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Prev Vet Med. 2014 Apr 1;114(1):47-63. doi: 10.1016/j.prevetmed.2014.01.013. Epub 2014 Jan 16.

A multi-analysis approach for space-time and economic evaluation of risks related with livestock diseases: the example of FMD in Peru.

Author information

1
Center for Animal Disease Modeling and Surveillance, VM: Medicine and Epidemiology, UC Davis, CA, USA; VISAVET, Veterinary School, Complutense University of Madrid, Av. Puerta de Hierro s/n, 28040, Spain; IREC (CSIC-UCLM-JCCM), Ronda de Toledo s/n, 13005 Ciudad Real, Spain. Electronic address: beamartinezlopez@ucdavis.edu.
2
Applied Mathematics Department, Mathematics School, Complutense University of Madrid, Plaza de Ciencias 3, 28040 Madrid, Spain.
3
Center for Animal Disease Modeling and Surveillance, VM: Medicine and Epidemiology, UC Davis, CA, USA.
4
Biomedical Research Network Center in Neurodegenerative Diseases, CIBERNED, ISCII, Madrid, Spain.
5
VISAVET, Veterinary School, Complutense University of Madrid, Av. Puerta de Hierro s/n, 28040, Spain.
6
IREC (CSIC-UCLM-JCCM), Ronda de Toledo s/n, 13005 Ciudad Real, Spain.

Abstract

This study presents a multi-disciplinary decision-support tool, which integrates geo-statistics, social network analysis (SNA), spatial-stochastic spread model, economic analysis and mapping/visualization capabilities for the evaluation of the sanitary and socio-economic impact of livestock diseases under diverse epidemiologic scenarios. We illustrate the applicability of this tool using foot-and-mouth disease (FMD) in Peru as an example. The approach consisted on a flexible, multistep process that may be easily adapted based on data availability. The first module (mI) uses a geo-statistical approach for the estimation (if needed) of the distribution and abundance of susceptible population (in the example here, cattle, swine, sheep, goats, and camelids) at farm-level in the region or country of interest (Peru). The second module (mII) applies SNA for evaluating the farm-to-farm contact patterns and for exploring the structure and frequency of between-farm animal movements as a proxy for potential disease introduction or spread. The third module (mIII) integrates mI-II outputs into a spatial-stochastic model that simulates within- and between-farm FMD-transmission. The economic module (mIV) connects outputs from mI-III to provide an estimate of associated direct and indirect costs. A visualization module (mV) is also implemented to graph and map the outputs of module I-IV. After 1000 simulated epidemics, the mean (95% probability interval) number of outbreaks, infected animals, epidemic duration, and direct costs were 37 (1, 1164), 2152 (1, 13, 250), 63 days (0, 442), and US$ 1.2 million (1072, 9.5 million), respectively. Spread of disease was primarily local (<4.5km), but geolocation and type of index farm strongly influenced the extent and spatial patterns of an epidemic. The approach is intended to support decisions in the last phase of the FMD eradication program in Peru, in particular to inform and support the implementation of risk-based surveillance and livestock insurance systems that may help to prevent and control potential FMD virus incursions into Peru.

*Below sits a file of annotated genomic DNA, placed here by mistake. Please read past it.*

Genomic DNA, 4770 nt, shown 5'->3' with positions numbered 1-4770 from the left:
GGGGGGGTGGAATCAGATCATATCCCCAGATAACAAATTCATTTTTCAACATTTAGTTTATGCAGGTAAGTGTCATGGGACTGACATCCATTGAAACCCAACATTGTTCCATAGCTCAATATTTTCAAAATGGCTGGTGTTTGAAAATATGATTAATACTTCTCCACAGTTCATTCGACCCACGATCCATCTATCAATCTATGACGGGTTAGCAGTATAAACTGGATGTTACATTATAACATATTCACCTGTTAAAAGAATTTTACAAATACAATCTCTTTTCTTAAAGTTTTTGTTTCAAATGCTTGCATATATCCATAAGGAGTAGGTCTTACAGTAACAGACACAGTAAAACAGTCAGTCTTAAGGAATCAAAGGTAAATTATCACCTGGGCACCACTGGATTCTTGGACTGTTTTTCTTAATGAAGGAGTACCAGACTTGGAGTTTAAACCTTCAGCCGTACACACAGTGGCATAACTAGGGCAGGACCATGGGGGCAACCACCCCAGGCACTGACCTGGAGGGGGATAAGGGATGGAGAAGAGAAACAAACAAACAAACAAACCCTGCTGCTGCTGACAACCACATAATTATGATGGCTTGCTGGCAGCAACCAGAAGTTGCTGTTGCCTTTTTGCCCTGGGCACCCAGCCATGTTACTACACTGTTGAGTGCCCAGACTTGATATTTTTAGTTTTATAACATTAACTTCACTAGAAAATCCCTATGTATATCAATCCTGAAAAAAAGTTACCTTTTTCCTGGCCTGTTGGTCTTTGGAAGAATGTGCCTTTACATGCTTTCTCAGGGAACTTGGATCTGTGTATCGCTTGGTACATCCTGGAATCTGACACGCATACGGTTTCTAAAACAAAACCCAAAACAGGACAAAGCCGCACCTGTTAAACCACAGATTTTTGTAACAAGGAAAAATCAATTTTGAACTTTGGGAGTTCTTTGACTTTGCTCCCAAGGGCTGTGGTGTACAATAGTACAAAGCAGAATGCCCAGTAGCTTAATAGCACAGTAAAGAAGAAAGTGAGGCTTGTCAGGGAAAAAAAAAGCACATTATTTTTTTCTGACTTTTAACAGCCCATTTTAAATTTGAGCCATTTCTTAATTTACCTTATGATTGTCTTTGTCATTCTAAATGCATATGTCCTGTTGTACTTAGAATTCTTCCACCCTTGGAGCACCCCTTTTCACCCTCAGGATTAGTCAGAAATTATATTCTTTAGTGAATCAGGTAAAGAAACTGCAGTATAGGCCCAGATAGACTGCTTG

KEYWORDS:

Decision-support tool; Economic analysis; Foot-and-mouth disease; Modeling; Multi-analysis approach; Peru; Social network analysis

PMID:
24485278
DOI:
10.1016/j.prevetmed.2014.01.013
[Indexed for MEDLINE]

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